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Tulia Ackson, Winnowing Tanzania’s Proposed Constitution: The Legitimacy Question in:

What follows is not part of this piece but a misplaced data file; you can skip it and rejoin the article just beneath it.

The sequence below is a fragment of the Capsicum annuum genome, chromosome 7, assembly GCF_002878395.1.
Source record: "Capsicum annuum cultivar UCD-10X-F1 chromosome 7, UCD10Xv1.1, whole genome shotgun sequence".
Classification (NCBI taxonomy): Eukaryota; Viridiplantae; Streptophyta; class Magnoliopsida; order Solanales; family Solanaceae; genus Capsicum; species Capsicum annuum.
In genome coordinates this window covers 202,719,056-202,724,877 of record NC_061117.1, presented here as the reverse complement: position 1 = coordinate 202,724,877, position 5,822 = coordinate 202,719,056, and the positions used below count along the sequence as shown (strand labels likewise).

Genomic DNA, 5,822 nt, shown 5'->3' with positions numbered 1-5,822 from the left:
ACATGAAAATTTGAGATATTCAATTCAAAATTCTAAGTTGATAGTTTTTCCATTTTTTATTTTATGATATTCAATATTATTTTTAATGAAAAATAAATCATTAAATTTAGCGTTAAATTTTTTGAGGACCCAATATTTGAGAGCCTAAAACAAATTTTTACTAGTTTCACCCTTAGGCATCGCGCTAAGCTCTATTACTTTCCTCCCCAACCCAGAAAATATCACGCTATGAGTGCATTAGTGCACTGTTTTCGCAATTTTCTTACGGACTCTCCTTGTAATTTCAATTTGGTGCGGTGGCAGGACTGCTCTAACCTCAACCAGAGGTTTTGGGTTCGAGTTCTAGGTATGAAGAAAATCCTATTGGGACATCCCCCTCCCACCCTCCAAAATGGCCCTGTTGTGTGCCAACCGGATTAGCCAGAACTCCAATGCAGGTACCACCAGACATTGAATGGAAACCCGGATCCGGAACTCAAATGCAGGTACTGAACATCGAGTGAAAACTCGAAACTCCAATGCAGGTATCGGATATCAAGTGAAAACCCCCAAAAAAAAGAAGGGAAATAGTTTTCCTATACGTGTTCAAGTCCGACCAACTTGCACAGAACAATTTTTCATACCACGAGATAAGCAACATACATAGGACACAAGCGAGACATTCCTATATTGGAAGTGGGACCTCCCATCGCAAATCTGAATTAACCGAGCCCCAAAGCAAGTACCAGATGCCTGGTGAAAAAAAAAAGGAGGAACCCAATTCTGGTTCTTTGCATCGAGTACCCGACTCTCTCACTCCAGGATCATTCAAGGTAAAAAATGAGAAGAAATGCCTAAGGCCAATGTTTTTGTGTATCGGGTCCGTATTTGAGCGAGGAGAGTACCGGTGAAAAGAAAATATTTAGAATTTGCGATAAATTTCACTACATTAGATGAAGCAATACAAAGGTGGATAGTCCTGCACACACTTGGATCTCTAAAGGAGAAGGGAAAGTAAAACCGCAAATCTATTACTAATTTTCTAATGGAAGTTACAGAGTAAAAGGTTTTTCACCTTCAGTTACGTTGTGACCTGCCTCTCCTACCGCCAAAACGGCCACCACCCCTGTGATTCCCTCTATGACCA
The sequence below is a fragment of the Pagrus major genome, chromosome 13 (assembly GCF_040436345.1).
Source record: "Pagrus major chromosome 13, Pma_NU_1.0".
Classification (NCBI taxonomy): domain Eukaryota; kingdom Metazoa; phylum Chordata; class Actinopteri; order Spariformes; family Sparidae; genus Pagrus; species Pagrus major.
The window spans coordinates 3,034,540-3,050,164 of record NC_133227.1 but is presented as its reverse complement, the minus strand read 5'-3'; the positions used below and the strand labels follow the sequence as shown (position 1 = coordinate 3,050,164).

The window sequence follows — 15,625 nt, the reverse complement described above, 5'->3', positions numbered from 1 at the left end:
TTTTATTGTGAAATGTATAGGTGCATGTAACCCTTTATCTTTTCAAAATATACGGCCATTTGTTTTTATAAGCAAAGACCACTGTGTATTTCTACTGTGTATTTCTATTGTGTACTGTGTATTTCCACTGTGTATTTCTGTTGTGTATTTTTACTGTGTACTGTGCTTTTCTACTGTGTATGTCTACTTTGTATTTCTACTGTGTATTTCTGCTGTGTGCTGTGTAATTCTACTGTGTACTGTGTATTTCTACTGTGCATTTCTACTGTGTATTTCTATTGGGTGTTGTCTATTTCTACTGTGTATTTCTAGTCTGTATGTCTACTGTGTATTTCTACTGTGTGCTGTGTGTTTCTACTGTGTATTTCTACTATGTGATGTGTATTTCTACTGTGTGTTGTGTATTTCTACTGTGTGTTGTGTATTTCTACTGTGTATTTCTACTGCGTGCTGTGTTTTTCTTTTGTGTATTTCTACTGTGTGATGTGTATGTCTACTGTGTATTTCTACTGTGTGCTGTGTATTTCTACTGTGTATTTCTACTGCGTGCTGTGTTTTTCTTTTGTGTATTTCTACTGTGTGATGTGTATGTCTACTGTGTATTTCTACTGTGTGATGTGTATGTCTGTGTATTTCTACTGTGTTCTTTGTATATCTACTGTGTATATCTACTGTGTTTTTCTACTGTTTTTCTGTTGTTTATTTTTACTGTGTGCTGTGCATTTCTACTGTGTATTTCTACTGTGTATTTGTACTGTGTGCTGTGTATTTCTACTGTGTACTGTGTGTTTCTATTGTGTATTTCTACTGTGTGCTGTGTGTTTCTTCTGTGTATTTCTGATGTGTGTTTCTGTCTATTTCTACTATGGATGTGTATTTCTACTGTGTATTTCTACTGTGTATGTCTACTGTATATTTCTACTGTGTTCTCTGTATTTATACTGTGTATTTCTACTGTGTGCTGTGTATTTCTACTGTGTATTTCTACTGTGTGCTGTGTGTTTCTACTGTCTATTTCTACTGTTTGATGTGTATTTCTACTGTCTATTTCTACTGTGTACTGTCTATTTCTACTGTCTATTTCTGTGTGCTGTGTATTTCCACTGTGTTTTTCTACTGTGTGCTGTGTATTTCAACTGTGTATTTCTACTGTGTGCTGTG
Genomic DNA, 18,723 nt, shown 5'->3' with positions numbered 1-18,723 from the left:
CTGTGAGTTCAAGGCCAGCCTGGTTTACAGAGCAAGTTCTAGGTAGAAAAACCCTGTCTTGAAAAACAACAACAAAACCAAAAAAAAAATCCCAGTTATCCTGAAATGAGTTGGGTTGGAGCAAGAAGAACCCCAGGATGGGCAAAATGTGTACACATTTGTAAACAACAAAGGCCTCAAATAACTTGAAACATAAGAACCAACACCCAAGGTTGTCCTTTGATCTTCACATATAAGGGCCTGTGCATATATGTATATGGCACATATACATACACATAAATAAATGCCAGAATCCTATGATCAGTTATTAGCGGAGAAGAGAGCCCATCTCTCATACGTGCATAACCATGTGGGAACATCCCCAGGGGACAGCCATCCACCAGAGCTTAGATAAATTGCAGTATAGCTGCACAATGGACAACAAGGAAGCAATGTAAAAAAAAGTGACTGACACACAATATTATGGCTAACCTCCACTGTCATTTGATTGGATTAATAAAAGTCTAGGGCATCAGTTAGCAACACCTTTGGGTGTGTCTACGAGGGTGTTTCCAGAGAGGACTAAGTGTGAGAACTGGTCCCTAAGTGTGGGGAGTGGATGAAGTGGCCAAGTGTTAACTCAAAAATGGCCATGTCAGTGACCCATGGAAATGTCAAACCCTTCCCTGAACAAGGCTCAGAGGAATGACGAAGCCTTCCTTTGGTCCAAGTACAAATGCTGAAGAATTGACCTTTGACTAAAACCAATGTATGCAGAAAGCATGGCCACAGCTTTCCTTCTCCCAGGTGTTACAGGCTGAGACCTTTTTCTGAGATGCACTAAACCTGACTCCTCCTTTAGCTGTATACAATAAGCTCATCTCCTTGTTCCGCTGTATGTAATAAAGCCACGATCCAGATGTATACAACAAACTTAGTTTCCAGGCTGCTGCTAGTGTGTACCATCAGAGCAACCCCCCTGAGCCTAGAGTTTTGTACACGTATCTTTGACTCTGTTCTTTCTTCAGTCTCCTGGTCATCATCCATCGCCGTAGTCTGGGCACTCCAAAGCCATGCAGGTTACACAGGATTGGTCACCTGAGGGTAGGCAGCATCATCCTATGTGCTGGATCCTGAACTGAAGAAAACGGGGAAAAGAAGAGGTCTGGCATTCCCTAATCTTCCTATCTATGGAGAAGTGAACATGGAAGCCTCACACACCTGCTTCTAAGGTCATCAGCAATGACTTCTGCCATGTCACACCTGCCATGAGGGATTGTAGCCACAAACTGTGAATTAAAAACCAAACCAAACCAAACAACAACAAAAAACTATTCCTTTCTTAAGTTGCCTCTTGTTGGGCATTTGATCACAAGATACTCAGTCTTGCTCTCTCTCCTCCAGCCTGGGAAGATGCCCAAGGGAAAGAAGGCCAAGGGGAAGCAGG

VRÜ Verfassung und Recht in Übersee, page 369 - 389

VRÜ, Volume 48 (2015), Issue 3, ISSN: 0506-7286, ISSN online: 0506-7286, https://doi.org/10.5771/0506-7286-2015-3-369